Replication of results is a basic tenet of science, but in palaeoecology this is very time‐consuming and the ‘signal’ is subject to ‘noise’. The derivation of proxy‐climate signals from ombrotrophic peat was carried out originally using samples from open peat faces where the stratigraphic relationships could be easily observed. Now that such sections are rare and often degraded there is a need to demonstrate that data can be replicated from core profiles. Ten short cores taken from two adjacent bogs have been analysed for macrofossils and show a coherent series of changes, which are also similar to previous profiles from the same sites. It is concluded that variation between profiles is slight and less than observations of present vegetation mosaics might suggest. Recommendations for a standard approach to fieldwork on raised bogs that emphasises the utility of subfossil pool layers are proposed and the need for a secure chronology is stressed. © 1998 John Wiley & Sons, Ltd.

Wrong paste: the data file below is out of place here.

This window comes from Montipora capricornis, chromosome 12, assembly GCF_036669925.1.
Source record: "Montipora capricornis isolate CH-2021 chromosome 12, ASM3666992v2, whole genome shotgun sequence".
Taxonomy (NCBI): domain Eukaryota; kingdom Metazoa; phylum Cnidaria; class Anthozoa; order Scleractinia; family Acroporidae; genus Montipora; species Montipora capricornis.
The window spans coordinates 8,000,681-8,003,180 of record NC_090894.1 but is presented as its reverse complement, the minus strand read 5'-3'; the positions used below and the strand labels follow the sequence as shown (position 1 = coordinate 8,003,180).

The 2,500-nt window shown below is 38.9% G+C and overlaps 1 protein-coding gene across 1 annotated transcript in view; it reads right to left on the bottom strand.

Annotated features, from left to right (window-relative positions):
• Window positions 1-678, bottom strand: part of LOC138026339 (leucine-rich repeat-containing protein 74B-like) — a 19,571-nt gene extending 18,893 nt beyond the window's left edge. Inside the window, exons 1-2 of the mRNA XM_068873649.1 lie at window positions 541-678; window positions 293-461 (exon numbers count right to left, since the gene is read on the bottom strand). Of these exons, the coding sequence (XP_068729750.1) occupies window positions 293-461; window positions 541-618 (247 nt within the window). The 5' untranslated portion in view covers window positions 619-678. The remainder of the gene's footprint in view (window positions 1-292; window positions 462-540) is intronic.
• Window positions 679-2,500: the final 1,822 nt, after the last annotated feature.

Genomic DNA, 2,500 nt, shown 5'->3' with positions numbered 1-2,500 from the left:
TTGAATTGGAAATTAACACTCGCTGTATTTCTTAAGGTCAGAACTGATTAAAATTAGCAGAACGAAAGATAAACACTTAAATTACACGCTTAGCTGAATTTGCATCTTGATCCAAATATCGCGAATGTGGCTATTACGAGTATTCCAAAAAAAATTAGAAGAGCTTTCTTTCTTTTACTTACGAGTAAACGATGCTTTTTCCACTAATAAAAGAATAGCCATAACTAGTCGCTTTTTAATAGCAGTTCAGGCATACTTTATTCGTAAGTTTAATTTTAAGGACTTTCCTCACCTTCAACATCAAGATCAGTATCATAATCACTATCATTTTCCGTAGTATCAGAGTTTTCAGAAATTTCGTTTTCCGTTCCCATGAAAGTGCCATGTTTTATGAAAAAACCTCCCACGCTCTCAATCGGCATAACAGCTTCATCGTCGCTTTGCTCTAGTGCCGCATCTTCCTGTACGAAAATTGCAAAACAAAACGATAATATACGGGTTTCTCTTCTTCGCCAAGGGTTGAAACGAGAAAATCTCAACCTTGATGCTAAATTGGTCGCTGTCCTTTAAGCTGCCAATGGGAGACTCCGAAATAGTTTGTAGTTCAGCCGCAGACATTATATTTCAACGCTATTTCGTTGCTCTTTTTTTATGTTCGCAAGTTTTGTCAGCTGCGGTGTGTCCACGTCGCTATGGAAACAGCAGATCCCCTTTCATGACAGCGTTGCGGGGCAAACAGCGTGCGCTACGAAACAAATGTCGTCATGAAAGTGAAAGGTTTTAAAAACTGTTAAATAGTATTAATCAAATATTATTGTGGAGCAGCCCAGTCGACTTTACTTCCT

Journal of Quaternary Science – Wiley
Published: Nov 1, 1998
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